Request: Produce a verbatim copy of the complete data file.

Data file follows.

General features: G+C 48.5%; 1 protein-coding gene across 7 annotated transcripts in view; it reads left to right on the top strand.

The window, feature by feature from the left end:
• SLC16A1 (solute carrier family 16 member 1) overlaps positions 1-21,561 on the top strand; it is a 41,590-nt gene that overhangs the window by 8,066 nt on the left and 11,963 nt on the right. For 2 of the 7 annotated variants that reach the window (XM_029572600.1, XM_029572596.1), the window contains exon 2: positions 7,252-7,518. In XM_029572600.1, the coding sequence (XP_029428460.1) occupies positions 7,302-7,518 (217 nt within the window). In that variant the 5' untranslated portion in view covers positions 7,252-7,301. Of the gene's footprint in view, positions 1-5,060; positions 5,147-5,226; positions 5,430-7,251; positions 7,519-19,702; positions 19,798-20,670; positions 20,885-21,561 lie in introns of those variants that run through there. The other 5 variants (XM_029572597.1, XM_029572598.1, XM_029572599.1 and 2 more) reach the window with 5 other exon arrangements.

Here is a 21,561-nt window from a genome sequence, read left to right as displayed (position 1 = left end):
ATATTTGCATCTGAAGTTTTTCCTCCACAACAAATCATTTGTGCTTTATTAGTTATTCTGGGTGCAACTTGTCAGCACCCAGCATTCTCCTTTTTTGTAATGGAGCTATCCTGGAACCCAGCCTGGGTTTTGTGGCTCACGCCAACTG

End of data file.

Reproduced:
General features: G+C 48.5%; 1 protein-coding gene across 7 annotated transcripts in view; it reads left to right on the top strand.

The window, feature by feature from the left end:
• SLC16A1 (solute carrier family 16 member 1) overlaps positions 1-21,561 on the top strand; it is a 41,590-nt gene that overhangs the window by 8,066 nt on the left and 11,963 nt on the right. For 2 of the 7 annotated variants that reach the window (XM_029572600.1, XM_029572596.1), the window contains exon 2: positions 7,252-7,518. In XM_029572600.1, the coding sequence (XP_029428460.1) occupies positions 7,302-7,518 (217 nt within the window). In that variant the 5' untranslated portion in view covers positions 7,252-7,301. Of the gene's footprint in view, positions 1-5,060; positions 5,147-5,226; positions 5,430-7,251; positions 7,519-19,702; positions 19,798-20,670; positions 20,885-21,561 lie in introns of those variants that run through there. The other 5 variants (XM_029572597.1, XM_029572598.1, XM_029572599.1 and 2 more) reach the window with 5 other exon arrangements.

Here is a 21,561-nt window from a genome sequence, read left to right as displayed (position 1 = left end):
ATATTTGCATCTGAAGTTTTTCCTCCACAACAAATCATTTGTGCTTTATTAGTTATTCTGGGTGCAACTTGTCAGCACCCAGCATTCTCCTTTTTTGTAATGGAGCTATCCTGGAACCCAGCCTGGGTTTTGTGGCTCACGCCAACTG